• Due to a decreased circulating blood volume in
    relation to total vascular capacity.
  • May be due to dehydration, internal/external
    hemorrhage, GI fluid losses (D/V), urinary losses
    (diuretics, renal dysfunction), decreased
    vascular permeability (sepsis), venodilation
    (drugs, spinal).

13
Hypovolemic Shock
  • NOTE significant blood volume may be shed in the
    absence of any clinical sings
  • General manifestations include cold, clammy skin
    from SNS stimulation and peripheral
    hypoperfusion.
  • Decreased UOP and Tachycardia may be the only
    objective clinical abnormality.

14
Hypovolemic Shock
Class I Class II Class III Class IV Blood loss ml lt750 750-1,500 1,500-2,000 gt2,000 Blood loss lt15 15-30 30-40 gt40 Pulse rate lt100 gt100 gt120 gt140 BP nml nml decreased decreased Pulse Pressure nml/Inc decreased decreased decreased CRT nml decreased decreased decreased Respiratory rate 14-20 20-30 30-40 gt35 UOP ml/hr 30 20-30 5-15 negligible Mental Status sl anxious anxious confused lethargic Fluid Replacement crystalloid crystalloid crystalloid blood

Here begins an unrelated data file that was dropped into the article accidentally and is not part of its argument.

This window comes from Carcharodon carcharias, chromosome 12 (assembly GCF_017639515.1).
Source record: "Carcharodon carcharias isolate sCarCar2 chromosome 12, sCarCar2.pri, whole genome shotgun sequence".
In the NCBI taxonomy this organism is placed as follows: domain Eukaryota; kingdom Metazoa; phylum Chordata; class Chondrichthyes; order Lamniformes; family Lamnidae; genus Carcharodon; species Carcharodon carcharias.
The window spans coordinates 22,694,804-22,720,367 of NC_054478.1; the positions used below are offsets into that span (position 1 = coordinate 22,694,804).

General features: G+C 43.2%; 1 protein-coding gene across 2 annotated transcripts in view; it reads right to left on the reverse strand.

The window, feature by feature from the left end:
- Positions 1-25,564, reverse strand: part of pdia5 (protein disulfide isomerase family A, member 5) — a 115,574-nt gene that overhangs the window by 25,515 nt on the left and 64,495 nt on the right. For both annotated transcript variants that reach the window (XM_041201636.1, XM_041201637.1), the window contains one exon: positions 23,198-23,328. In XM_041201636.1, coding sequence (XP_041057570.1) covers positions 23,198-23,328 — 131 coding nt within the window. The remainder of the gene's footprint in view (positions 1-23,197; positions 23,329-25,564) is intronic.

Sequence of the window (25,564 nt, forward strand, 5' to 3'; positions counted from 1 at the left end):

15
Hypovolemic Shock
Hemodynamic Profile
Diagnosis CO SVR PWP CVP MVO2 Hypovolemic Shock Note Filling pressures appear normal if hypovolemia occurs in the setting of base line myocardial compromise.
16
Hypovolemic Shock
  • Hypovolemic shock is more than a simple
    mechanical response to loss of volume.
  • It involves a dynamic process of competing
    adaptive and maladaptive responses at each stage
    of development.
  • While volume replacement is always a necessary
    component of treatment, a series of inflammatory
    mediators, CV, and organ responses are initiated
    that supersede the initial insult in driving
    further injury.

17
Cardiogenic Shock
  • The underlying defect is PUMP Failure.
  • Most commonly due to ischemic myocardial injury-
    requires 40 nonfunctional myocardium.
  • Usually involves Anterior MI with Left Main or
    proximal LAD occlusion.

18
Cardiogenic Shock
  • Incidence of shock after AWMI is 8-20.
  • Unless the lesion is amenable to surgical
    correction, mortality rates can exceed 75.
  • Other causes cardiomyopathy, AS, aortic
    dissection, MS, AR/MR, VSD, Atrial Myxoma,
    dysrhythmias.

19
Cardiogenic Shock
  • Clinical signs peripheral vasoconstriction,
    oliguria, JVD, S3 and evidence of pulmonary
    edema.
  • The Hemodynamic profile includes CO,
    PAWP, and systemic hypotension.

20
Cardiogenic Shock
Dx CO SVR PWP CVP MVO2 LVMI VSD LVCO nl (Mechanical) RVCOgtLVCO MVR/ RVMI
21
Cardiogenic Shock
  • Optimal cardiac performance in pts with impaired
    myocardium may occur at higher than normal PWP
    (20-24)
  • Pts should not be Dx with Cardiogenic Shock
    unless hypotension (MAPlt65), and CI lt 2.2,
    coexist with a PWP of gt 18.

22
Cardiogenic Shock Tx
  • Stabilize BP with vasopressors (LV), Inotropes
    (RV), and fluids as tolerated.
  • Tx pulmonary congestion with diuretics and
    venodilators.
  • Institute mechanical ventilation, if needed.
  • Place IABP.
  • Restore NSR.